Toy Blog - Toys, Parenting, and Kids

Mom, I Have A Splinter!

Those pesky little slivers of wood.  They show up in places we’d otherwise consider safe!  What is an easy and pain-free way to remove a splinter, especially from a small hand or foot?

First of all, make sure your hands are clean and the area around the splinter is clean.  While you don’t want to get the splinter wet (wood swells with water), you do want to make sure the area around it is clean.  Soap and water are fine choices for cleaning, or an alcohol pad will do just great as well.  Sterilize a needle and tweezers.  Make sure the tweezers have a blunt end and are not beveled. 

Make sure that you will be pulling WITH the splinter.  You want to take it out exactly the way it came in.  If the end is sticking out of the skin, try to grab it with the tweezers.  Or, use the needle to gently scrape away a bit of the skin around the splinter top to make for an easier “grab”. 

Another easy way to remove a splinter that is above the skin’s surface is with heavy-duty tape, such a duct tape or packing tape.  Or, put a dab of hair remover or dilapatory on the it, wait for it to dry, then peel off.  Just remember, in both cases to pull back in the direction the splinter entered the body to avoid breaking it off inside the skin.

If children are upset, wait until they are calmed down to remove it.  Distract them with a story or with a game.  Let your child practice on a stuffed animal, and try out the tweezers on a part of the body without the splinter, so they can see how gentle you will be.  And, if all else fails, wait until your child is alseep to try and remove the splinter.

Most times, splinters can work themselves out in about a week.  But, if you notice soreness, redness or oozing from the spot, call a doctor.

And, once it is all said and done, be sure to wash the area off with soap and water, administer a little T.L.C. give a kiss and perhaps a cool band aid.

Swim Season – Are You Ready?

With the summer heat (and in the South, do we ever get the summer heat!) comes activities that help us cool off and have fun as well.  Swimming, sprinklers, and all sorts of water toys abound from now until well into the fall.  And, while water play is one of the hottest activities (no pun intended) this time of year, it is even more important to pay attention to a few rules around the water.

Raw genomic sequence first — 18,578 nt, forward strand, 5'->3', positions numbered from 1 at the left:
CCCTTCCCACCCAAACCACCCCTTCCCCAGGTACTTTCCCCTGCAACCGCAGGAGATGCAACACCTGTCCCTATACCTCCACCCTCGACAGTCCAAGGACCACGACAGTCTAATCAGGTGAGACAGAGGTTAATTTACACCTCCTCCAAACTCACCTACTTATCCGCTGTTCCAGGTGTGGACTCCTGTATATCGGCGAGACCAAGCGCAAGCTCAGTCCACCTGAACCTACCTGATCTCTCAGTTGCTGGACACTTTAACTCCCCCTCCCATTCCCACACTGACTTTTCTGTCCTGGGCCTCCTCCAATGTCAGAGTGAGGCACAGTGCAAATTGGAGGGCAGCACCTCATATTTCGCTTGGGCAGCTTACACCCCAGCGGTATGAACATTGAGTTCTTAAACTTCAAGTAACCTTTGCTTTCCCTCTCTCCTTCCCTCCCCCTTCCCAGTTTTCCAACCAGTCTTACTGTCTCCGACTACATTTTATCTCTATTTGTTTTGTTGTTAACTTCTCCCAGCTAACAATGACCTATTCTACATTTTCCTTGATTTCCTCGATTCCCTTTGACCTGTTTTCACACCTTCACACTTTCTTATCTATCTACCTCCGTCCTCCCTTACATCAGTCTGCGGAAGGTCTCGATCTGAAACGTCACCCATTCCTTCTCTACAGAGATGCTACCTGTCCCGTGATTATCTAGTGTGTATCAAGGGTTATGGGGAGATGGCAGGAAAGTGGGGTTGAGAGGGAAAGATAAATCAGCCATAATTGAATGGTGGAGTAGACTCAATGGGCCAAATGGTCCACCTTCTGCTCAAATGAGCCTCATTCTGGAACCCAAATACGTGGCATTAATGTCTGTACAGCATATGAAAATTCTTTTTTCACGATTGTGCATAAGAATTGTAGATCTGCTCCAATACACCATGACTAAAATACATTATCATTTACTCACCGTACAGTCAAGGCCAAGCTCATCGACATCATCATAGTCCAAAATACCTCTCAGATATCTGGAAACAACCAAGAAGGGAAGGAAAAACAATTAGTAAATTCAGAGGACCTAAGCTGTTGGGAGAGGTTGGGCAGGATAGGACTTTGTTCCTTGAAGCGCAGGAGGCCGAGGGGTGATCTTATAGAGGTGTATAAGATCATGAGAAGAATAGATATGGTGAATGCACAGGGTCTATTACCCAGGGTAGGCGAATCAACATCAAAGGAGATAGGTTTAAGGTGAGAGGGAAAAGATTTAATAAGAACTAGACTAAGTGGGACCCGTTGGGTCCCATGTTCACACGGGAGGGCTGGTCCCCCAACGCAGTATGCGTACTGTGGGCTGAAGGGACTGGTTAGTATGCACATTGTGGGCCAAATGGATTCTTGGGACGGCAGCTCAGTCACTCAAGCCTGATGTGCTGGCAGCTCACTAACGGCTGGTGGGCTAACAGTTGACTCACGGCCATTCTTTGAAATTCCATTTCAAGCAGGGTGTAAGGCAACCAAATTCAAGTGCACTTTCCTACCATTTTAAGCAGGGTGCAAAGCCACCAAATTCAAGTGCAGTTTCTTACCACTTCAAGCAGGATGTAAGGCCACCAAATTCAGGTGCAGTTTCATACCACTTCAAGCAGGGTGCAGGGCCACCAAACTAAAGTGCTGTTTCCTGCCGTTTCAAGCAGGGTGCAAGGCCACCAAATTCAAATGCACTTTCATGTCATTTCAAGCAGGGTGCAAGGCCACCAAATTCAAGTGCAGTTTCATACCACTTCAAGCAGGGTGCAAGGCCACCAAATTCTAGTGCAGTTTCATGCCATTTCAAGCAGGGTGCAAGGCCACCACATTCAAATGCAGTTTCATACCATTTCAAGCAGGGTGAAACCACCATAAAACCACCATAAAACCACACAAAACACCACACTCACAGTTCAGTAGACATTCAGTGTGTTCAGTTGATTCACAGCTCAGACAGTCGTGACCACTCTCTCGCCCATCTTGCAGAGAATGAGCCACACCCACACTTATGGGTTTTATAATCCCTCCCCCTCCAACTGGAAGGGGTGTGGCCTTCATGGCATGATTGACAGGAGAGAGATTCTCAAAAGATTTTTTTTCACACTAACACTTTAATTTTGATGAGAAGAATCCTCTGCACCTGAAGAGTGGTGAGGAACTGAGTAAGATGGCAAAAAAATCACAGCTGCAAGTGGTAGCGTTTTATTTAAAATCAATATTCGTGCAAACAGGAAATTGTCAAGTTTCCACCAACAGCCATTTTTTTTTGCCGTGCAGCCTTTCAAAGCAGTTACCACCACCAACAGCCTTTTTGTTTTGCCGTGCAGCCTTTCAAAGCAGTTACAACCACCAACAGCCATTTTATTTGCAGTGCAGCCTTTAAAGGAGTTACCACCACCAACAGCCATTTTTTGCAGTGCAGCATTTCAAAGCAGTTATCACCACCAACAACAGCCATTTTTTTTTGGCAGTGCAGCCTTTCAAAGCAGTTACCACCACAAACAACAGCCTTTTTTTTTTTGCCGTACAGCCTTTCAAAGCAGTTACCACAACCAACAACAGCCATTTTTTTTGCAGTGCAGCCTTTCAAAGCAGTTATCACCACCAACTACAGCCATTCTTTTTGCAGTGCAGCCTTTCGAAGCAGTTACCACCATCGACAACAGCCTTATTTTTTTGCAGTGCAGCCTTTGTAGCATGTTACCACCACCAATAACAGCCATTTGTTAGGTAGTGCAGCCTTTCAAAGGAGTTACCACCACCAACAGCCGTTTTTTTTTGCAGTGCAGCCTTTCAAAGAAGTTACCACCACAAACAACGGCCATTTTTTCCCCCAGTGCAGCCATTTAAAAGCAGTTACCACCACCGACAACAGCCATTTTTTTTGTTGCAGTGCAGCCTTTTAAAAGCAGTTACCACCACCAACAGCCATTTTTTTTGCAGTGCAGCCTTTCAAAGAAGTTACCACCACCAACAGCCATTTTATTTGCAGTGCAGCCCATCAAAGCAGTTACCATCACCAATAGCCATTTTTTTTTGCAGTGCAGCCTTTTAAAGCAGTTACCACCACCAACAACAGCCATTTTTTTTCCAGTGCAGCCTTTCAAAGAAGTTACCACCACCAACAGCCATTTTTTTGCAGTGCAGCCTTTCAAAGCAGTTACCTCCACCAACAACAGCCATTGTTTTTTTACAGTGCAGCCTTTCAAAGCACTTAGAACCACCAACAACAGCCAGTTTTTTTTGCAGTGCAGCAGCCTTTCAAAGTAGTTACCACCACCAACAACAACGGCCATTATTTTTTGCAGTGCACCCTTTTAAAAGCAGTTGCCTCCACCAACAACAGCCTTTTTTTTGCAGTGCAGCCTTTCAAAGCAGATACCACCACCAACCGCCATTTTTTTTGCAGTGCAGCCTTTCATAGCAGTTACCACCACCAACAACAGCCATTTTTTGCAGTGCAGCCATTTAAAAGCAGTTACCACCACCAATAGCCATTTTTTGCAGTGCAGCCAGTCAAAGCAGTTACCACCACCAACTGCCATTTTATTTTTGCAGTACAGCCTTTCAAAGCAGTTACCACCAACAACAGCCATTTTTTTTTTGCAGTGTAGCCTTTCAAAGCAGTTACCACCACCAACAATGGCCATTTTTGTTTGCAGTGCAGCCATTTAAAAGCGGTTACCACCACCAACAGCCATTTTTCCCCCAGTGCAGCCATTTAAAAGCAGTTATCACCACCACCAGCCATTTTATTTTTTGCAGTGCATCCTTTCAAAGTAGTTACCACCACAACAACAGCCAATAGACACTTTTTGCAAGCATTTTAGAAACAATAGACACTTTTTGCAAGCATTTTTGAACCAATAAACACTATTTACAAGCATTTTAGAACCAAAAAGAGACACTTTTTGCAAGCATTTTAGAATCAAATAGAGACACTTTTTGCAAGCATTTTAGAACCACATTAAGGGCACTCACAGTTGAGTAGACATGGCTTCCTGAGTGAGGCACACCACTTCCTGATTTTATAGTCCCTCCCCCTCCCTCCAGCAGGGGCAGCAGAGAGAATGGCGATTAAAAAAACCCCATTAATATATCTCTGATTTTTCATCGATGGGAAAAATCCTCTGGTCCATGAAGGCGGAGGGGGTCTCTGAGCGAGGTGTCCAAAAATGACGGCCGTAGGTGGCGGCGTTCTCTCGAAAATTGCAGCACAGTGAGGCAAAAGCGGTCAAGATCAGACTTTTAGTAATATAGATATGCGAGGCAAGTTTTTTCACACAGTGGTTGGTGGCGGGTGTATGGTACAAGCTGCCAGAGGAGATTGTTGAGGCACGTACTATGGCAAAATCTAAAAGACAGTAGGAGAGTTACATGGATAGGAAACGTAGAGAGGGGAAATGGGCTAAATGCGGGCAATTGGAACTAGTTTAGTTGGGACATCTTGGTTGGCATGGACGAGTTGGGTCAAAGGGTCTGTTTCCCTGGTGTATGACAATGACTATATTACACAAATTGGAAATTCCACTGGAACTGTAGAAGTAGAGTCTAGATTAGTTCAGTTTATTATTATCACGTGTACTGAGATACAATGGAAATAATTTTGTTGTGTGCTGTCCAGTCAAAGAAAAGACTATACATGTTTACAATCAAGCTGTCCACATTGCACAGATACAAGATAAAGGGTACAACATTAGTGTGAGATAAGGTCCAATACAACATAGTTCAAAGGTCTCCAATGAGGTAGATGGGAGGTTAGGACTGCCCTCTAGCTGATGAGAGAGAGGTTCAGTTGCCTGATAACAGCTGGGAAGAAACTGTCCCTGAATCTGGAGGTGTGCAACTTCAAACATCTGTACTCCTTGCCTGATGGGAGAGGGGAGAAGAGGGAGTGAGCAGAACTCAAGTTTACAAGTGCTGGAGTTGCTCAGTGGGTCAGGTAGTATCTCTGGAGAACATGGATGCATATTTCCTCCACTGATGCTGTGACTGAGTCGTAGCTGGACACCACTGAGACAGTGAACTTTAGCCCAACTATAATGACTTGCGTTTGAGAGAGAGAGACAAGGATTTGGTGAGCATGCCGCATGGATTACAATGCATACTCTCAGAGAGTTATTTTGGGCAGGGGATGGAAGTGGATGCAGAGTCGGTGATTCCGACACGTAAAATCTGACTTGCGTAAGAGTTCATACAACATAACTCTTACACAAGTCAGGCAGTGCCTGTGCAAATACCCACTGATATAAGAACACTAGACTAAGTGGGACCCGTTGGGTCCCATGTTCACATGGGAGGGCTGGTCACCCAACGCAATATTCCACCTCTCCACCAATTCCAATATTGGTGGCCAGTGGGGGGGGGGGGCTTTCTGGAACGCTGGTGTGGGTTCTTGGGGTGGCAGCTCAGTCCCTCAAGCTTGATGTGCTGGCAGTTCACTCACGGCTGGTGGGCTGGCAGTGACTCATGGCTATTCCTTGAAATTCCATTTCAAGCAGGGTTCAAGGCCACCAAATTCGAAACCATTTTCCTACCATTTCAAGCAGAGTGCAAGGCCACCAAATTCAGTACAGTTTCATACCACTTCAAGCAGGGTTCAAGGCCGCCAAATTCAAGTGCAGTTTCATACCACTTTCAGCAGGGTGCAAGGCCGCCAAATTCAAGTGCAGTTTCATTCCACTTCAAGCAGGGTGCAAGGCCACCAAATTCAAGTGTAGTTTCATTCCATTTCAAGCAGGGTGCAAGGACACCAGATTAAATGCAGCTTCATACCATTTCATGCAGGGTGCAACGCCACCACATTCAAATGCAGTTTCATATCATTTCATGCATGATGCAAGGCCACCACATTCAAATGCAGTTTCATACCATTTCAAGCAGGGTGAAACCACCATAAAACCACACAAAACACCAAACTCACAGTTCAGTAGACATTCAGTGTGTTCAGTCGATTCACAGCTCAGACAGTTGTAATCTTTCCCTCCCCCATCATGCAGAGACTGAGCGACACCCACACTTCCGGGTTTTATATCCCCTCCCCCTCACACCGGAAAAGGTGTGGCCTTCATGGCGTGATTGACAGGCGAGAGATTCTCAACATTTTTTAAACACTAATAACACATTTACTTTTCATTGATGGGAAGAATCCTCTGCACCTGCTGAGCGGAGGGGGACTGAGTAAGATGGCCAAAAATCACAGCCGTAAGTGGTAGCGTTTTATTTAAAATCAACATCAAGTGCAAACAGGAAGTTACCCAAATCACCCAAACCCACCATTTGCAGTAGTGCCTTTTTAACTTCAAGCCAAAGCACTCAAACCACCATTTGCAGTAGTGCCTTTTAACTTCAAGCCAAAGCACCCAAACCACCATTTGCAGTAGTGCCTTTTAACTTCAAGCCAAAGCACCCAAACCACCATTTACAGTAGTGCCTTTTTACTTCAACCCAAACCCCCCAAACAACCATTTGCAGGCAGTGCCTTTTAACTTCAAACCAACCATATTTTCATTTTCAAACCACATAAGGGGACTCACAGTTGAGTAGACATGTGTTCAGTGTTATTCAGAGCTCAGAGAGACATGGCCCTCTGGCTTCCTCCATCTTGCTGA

1. Most importantly, NEVER leave children unattended around water.  Even a sprinkler toy can be a safety hazard as the ground and surrounding area become wet and slick.  Cement patios and even wooden decks can become slick with water, and a running child on a slick surface will almost always lead to a hard fall.  Running inside to grab the phone or find a towel is just opening a window for a disaster to happen.  Make sure someone is always watching the children around water.
  2. Floatation devices often leave us with a false sense of security.  Just because your child is wearing a life vest or other floatation apparatus does not mean they can’t be harmed in the water.  Floaties especially pose a dangerous risk; they may slip down the child’s arm or lose air, resulting in a very unsafe situation for a small child.  Make sure your child is always close enough for you to grab should they start to have a problem in the water (especially the nonswimmers!).
  3. SWIM LESSONS!  If your child, at any age, is not proficient enough to swim across a pool or dive underwater to retrieve an object, please consider enrolling them in some formal swim instruction.  The best defense against childhood drownings is a good offense.  Be proactive and teach your child techniques for survival in water.
  4. CPR for you…no one wants to be put in a position to have to use CPR on someone, especially a young child.  But, being prepared is the only way to face an accident should one arise.  It is far better to be trained in CPR and never have to use it than to be at the scene of an accident and not have the tools needed to save a life.
  5. Take care of your skin!  While you should protect your skin year round, the sun is most damaging this time of year when we tend to wear less clothing and stay outside for longer periods of time.  Always apply sunscreen (at least 30 SPF on children) prior to being outside, and reapply often, especially after swimming or being wet. 

Summer is always more fun when water is involved, and as long as you follow a few simple rules for staying safe, everyone will have a terrific time!

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